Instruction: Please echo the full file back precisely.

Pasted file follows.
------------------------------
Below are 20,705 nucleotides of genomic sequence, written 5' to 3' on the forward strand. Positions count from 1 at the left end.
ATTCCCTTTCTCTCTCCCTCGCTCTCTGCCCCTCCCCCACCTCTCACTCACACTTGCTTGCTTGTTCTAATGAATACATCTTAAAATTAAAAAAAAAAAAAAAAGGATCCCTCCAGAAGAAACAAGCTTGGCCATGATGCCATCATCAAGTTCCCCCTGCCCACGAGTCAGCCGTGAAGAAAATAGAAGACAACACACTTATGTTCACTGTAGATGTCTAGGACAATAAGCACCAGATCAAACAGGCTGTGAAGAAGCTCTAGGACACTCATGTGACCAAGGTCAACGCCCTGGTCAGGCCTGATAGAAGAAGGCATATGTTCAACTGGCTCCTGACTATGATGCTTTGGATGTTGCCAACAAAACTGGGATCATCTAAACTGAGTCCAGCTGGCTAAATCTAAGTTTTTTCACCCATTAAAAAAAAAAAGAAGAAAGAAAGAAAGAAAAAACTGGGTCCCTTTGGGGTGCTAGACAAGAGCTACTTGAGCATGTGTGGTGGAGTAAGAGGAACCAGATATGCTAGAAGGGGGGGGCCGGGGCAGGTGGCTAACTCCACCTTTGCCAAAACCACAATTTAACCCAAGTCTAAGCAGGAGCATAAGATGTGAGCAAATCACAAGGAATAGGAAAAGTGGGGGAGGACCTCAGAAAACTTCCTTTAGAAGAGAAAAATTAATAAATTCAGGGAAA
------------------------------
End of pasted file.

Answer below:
Below are 20,705 nucleotides of genomic sequence, written 5' to 3' on the forward strand. Positions count from 1 at the left end.
ATTCCCTTTCTCTCTCCCTCGCTCTCTGCCCCTCCCCCACCTCTCACTCACACTTGCTTGCTTGTTCTAATGAATACATCTTAAAATTAAAAAAAAAAAAAAAAGGATCCCTCCAGAAGAAACAAGCTTGGCCATGATGCCATCATCAAGTTCCCCCTGCCCACGAGTCAGCCGTGAAGAAAATAGAAGACAACACACTTATGTTCACTGTAGATGTCTAGGACAATAAGCACCAGATCAAACAGGCTGTGAAGAAGCTCTAGGACACTCATGTGACCAAGGTCAACGCCCTGGTCAGGCCTGATAGAAGAAGGCATATGTTCAACTGGCTCCTGACTATGATGCTTTGGATGTTGCCAACAAAACTGGGATCATCTAAACTGAGTCCAGCTGGCTAAATCTAAGTTTTTTCACCCATTAAAAAAAAAAAGAAGAAAGAAAGAAAGAAAAAACTGGGTCCCTTTGGGGTGCTAGACAAGAGCTACTTGAGCATGTGTGGTGGAGTAAGAGGAACCAGATATGCTAGAAGGGGGGGGCCGGGGCAGGTGGCTAACTCCACCTTTGCCAAAACCACAATTTAACCCAAGTCTAAGCAGGAGCATAAGATGTGAGCAAATCACAAGGAATAGGAAAAGTGGGGGAGGACCTCAGAAAACTTCCTTTAGAAGAGAAAAATTAATAAATTCAGGGAAA